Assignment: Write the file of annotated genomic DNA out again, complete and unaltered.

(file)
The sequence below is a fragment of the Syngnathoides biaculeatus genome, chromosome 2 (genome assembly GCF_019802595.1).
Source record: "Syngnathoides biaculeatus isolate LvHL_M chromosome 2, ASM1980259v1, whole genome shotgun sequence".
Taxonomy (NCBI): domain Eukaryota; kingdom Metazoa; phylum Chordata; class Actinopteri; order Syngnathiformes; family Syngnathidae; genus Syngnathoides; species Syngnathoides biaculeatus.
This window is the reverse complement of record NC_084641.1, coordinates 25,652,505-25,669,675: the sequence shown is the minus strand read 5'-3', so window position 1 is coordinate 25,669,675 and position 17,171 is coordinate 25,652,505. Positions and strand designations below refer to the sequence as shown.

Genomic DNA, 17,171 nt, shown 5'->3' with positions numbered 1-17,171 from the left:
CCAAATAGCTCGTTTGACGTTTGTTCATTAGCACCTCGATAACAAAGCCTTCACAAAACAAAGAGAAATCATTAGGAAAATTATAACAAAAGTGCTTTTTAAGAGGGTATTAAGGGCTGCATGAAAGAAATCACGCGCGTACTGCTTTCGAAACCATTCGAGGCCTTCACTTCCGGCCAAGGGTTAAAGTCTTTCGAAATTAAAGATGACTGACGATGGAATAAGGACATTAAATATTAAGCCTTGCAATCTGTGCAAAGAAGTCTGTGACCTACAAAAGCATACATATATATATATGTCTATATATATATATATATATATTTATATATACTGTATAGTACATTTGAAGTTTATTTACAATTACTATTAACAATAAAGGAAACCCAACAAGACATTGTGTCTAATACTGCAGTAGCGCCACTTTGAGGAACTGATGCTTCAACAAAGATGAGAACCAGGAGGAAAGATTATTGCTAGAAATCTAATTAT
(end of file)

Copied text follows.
The sequence below is a fragment of the Syngnathoides biaculeatus genome, chromosome 2 (genome assembly GCF_019802595.1).
Source record: "Syngnathoides biaculeatus isolate LvHL_M chromosome 2, ASM1980259v1, whole genome shotgun sequence".
Taxonomy (NCBI): domain Eukaryota; kingdom Metazoa; phylum Chordata; class Actinopteri; order Syngnathiformes; family Syngnathidae; genus Syngnathoides; species Syngnathoides biaculeatus.
This window is the reverse complement of record NC_084641.1, coordinates 25,652,505-25,669,675: the sequence shown is the minus strand read 5'-3', so window position 1 is coordinate 25,669,675 and position 17,171 is coordinate 25,652,505. Positions and strand designations below refer to the sequence as shown.

Genomic DNA, 17,171 nt, shown 5'->3' with positions numbered 1-17,171 from the left:
CCAAATAGCTCGTTTGACGTTTGTTCATTAGCACCTCGATAACAAAGCCTTCACAAAACAAAGAGAAATCATTAGGAAAATTATAACAAAAGTGCTTTTTAAGAGGGTATTAAGGGCTGCATGAAAGAAATCACGCGCGTACTGCTTTCGAAACCATTCGAGGCCTTCACTTCCGGCCAAGGGTTAAAGTCTTTCGAAATTAAAGATGACTGACGATGGAATAAGGACATTAAATATTAAGCCTTGCAATCTGTGCAAAGAAGTCTGTGACCTACAAAAGCATACATATATATATATGTCTATATATATATATATATATATTTATATATACTGTATAGTACATTTGAAGTTTATTTACAATTACTATTAACAATAAAGGAAACCCAACAAGACATTGTGTCTAATACTGCAGTAGCGCCACTTTGAGGAACTGATGCTTCAACAAAGATGAGAACCAGGAGGAAAGATTATTGCTAGAAATCTAATTAT